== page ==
For children with hearing loss, who have difficulty with incidental listening and often only learn what is “taught” to them, vocabulary and general knowledge tends to be limited. Parents focus their interactions on using language that the children already have or are currently learning and often select vocabulary that is familiar. While this is helpful in the moment, it doesn’t allow for exposure to knew language and concepts. There is a fine line between working on current skills and exposing your child to new concepts
How can you expose your child to new vocabulary?
Go to grocery shopping together. Instead of rushing through your shopping list, take your time to walk through the store. Expose your child to new food vocabulary, use adjectives to describe the foods and maybe even buy something that you’ve never bought (e.g. buy a radish as you discuss bitter, then try it together at home). Make sure you visit all of the areas (can be across different visits) like the bakery, the meat department, produce, the deli counter, and the seafood counter. Even if your child is a picky eater and won’t try items, it doesn’t mean that he/she shouldn’t learn the names for the foods
Go to museums. Museums are great places to learn vocabulary and general knowledge. Visit science museums to learn about animals, the body, and the universe. Visit children’s museums where there are so many hands on exhibits for young children to experience. Visit art museums where you can use different adjectives to talk about the art work you are seeing together.
Talk about current events. Depending on the age of your child, the extent to which you explain the intricacies of an event will differ. However, current events are a crucial part of our culture. When there is a lunar eclipse, a shuttle going up into space, or a presidential election, we see it all over the news and all over Facebook. Some exposure to each of these events can expose your child to many new concepts and vocabulary words.
Take family trips/excursions and talk about them throughout. Go for a hike and talk about what you see, travel to the beach and collect shells and rocks, go to the zoo and talk about the animals, visit new cities, towns, and countries and explore the foods and culture, go to the circus and see and talk about the animals and other circus acts, visit tourist attractions including factory tours (ice cream, glass blowing, chocolate, candy, crayon, etc…), go apple or pumpkin picking. Each of these activities provide so many opportunities for exposure to new language.
Look at the stars together at night. With our without a telescope, on a clear night, look up at the stars and talk about what you see. You can learn about constellations together, count the stars, talk about how bright they are or how far they are from earth.
Expose your child to nursery rhymes. For parents of young children as well as older children, sing or read nursery rhymes to your child. Not only are the rhyme and rhythm great for learning to listen, but nursery rhymes have lots of vocabulary and language that has become part of pop culture. It is not uncommon for themes from nursery rhymes to come up in English class or teens and adults to talk about characters from or use phrases from nursery rhymes.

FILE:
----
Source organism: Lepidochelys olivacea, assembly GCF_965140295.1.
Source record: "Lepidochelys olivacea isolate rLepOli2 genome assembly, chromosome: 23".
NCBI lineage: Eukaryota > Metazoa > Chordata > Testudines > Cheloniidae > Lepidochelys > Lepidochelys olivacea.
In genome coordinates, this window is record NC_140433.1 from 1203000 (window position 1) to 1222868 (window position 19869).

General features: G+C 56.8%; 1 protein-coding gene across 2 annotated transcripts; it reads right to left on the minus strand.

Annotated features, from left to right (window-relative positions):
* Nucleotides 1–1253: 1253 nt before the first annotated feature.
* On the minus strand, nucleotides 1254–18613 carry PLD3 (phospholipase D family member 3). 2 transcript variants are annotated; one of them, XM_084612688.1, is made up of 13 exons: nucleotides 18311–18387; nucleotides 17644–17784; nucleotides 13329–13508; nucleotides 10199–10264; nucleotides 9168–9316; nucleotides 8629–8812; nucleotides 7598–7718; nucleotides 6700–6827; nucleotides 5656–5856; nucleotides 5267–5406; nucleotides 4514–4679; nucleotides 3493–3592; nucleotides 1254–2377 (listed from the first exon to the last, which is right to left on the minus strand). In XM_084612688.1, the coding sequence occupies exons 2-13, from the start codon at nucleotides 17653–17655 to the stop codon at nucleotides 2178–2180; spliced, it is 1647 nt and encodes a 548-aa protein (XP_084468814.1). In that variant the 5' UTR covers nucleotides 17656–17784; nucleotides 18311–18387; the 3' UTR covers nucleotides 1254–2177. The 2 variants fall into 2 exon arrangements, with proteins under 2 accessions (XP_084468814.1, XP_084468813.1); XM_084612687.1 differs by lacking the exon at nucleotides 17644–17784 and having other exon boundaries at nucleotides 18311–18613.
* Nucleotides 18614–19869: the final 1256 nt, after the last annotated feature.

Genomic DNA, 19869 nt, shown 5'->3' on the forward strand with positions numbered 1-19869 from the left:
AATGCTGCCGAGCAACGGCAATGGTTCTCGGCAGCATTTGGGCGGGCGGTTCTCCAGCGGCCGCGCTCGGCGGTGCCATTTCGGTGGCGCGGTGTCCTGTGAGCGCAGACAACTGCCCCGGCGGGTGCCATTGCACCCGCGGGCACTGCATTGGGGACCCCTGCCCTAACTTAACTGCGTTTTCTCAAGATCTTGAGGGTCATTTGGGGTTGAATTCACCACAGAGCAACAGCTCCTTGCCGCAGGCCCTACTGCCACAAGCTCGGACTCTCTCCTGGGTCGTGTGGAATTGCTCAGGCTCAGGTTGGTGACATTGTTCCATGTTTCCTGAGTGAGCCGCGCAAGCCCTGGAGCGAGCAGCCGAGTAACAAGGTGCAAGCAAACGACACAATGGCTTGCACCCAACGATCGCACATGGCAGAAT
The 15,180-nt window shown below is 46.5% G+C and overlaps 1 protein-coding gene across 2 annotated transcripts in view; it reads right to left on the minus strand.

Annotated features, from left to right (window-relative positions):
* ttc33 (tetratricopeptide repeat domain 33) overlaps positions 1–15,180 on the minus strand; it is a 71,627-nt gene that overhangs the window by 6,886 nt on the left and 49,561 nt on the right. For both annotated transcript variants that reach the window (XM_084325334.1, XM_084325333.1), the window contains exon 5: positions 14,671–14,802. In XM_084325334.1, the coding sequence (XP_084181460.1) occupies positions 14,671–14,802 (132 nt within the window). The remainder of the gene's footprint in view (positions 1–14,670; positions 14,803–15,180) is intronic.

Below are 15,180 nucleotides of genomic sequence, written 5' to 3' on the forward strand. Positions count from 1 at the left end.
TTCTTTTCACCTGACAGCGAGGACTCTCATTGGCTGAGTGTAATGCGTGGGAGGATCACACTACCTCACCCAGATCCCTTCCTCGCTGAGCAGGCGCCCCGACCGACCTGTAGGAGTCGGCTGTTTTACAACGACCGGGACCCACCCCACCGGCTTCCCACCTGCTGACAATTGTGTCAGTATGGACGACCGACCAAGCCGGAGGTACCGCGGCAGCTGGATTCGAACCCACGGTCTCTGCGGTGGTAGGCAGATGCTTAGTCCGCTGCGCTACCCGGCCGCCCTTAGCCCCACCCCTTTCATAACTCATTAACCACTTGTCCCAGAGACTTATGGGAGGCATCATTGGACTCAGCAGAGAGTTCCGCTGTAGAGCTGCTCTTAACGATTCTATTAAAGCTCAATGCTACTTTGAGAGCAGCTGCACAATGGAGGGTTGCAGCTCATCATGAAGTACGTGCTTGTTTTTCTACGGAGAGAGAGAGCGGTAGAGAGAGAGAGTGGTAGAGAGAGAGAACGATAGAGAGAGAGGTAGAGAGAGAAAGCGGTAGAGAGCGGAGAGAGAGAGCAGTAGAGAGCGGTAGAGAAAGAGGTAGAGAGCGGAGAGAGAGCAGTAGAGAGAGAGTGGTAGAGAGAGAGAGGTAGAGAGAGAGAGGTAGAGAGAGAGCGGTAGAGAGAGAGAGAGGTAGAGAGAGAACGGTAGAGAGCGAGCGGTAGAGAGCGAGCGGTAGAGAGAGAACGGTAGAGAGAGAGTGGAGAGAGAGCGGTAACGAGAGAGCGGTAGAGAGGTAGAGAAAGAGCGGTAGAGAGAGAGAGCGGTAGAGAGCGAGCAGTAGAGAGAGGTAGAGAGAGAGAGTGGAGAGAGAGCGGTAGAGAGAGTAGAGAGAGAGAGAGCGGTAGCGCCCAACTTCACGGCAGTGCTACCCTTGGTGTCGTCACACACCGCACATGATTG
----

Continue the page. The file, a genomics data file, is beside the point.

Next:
Listen to popular music together. While most children with hearing loss don’t hear and appreciate music in the same way as their peers, music is definitely something that is a commonality among children. Listen to pop music with your child, search on line for lyrics so your child can learn the words.
Take a trip to the bank. Open up a bank account for your child. Talk about money exposing your child to the different names for coins. Take your child to the ATM. Explain how checking and savings accounts work. Explain what checks are and what it means to make a deposit.
Go to the post office. First write a letter to someone, address the envelope together, put on a stamp. Then look at a map to talk about where it’s going. Finally go to the post office to mail it. Have the person receiving the letter notify you when it arrived. Make sure you use words such as letter, envelope, stamp, address, post office, mailbox, and mailman.
Take a trip to a restaurant. Read together the items on the menu. Talk about the different sections of the menu from drinks to appetizers to entrees to dessert. Talk about types of foods, tastes, flavors and textures. Discuss waiters, waitresses, menus, ordering, utensils, manners, the check, tips.
Look at an atlas or a map. Show your child where you have visited together. Discuss places where family members live. Talk about the different continents, countries and oceans. Talk about the different climates and terrains. Discuss cultural differences between places.
Cook together. The vocabulary that can be used when cooking is endless. Look at food labels, talk about different cooking utensils and dishes, discuss measurements and measuring tools. You can also use so many different verbs as you cook. In my article on cooking, you can find so many more ideas.
With all of these ideas, open the door, go out and explore, and fill up your child’s vocabulary bank! Have fun!